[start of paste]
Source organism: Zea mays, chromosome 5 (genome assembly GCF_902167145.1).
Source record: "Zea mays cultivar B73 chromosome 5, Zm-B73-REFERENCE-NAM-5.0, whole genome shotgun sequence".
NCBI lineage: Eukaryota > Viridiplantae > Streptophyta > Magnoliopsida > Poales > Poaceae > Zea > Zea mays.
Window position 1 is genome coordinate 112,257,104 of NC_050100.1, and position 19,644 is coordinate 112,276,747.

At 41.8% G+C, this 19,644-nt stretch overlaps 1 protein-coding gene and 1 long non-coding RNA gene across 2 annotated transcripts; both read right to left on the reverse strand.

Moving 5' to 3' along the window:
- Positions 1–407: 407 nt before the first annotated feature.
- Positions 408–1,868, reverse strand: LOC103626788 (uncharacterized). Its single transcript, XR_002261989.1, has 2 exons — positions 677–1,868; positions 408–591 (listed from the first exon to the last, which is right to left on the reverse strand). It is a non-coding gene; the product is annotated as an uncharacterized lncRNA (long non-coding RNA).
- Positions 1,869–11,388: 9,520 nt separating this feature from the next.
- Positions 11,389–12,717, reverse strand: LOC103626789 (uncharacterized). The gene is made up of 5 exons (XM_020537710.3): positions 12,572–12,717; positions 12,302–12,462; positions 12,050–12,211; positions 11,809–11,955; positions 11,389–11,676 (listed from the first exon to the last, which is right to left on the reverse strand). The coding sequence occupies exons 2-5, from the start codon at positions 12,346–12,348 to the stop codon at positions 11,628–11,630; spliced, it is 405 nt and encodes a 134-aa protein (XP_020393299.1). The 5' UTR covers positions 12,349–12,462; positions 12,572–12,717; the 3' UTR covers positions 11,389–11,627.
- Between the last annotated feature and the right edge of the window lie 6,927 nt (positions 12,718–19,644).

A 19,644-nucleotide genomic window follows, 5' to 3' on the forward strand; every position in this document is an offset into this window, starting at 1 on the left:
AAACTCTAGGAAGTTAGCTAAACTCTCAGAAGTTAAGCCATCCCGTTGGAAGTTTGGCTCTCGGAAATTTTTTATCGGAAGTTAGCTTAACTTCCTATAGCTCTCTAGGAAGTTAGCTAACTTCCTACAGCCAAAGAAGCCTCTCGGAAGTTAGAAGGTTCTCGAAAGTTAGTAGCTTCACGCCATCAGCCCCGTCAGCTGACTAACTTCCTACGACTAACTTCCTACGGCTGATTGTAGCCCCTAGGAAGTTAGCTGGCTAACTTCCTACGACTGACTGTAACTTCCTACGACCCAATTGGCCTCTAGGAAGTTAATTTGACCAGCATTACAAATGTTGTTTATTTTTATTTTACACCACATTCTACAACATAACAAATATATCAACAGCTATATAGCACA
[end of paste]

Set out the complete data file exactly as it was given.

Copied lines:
Source organism: Zea mays, chromosome 5 (genome assembly GCF_902167145.1).
Source record: "Zea mays cultivar B73 chromosome 5, Zm-B73-REFERENCE-NAM-5.0, whole genome shotgun sequence".
NCBI lineage: Eukaryota > Viridiplantae > Streptophyta > Magnoliopsida > Poales > Poaceae > Zea > Zea mays.
Window position 1 is genome coordinate 112,257,104 of NC_050100.1, and position 19,644 is coordinate 112,276,747.

At 41.8% G+C, this 19,644-nt stretch overlaps 1 protein-coding gene and 1 long non-coding RNA gene across 2 annotated transcripts; both read right to left on the reverse strand.

Moving 5' to 3' along the window:
- Positions 1–407: 407 nt before the first annotated feature.
- Positions 408–1,868, reverse strand: LOC103626788 (uncharacterized). Its single transcript, XR_002261989.1, has 2 exons — positions 677–1,868; positions 408–591 (listed from the first exon to the last, which is right to left on the reverse strand). It is a non-coding gene; the product is annotated as an uncharacterized lncRNA (long non-coding RNA).
- Positions 1,869–11,388: 9,520 nt separating this feature from the next.
- Positions 11,389–12,717, reverse strand: LOC103626789 (uncharacterized). The gene is made up of 5 exons (XM_020537710.3): positions 12,572–12,717; positions 12,302–12,462; positions 12,050–12,211; positions 11,809–11,955; positions 11,389–11,676 (listed from the first exon to the last, which is right to left on the reverse strand). The coding sequence occupies exons 2-5, from the start codon at positions 12,346–12,348 to the stop codon at positions 11,628–11,630; spliced, it is 405 nt and encodes a 134-aa protein (XP_020393299.1). The 5' UTR covers positions 12,349–12,462; positions 12,572–12,717; the 3' UTR covers positions 11,389–11,627.
- Between the last annotated feature and the right edge of the window lie 6,927 nt (positions 12,718–19,644).

A 19,644-nucleotide genomic window follows, 5' to 3' on the forward strand; every position in this document is an offset into this window, starting at 1 on the left:
AAACTCTAGGAAGTTAGCTAAACTCTCAGAAGTTAAGCCATCCCGTTGGAAGTTTGGCTCTCGGAAATTTTTTATCGGAAGTTAGCTTAACTTCCTATAGCTCTCTAGGAAGTTAGCTAACTTCCTACAGCCAAAGAAGCCTCTCGGAAGTTAGAAGGTTCTCGAAAGTTAGTAGCTTCACGCCATCAGCCCCGTCAGCTGACTAACTTCCTACGACTAACTTCCTACGGCTGATTGTAGCCCCTAGGAAGTTAGCTGGCTAACTTCCTACGACTGACTGTAACTTCCTACGACCCAATTGGCCTCTAGGAAGTTAATTTGACCAGCATTACAAATGTTGTTTATTTTTATTTTACACCACATTCTACAACATAACAAATATATCAACAGCTATATAGCACA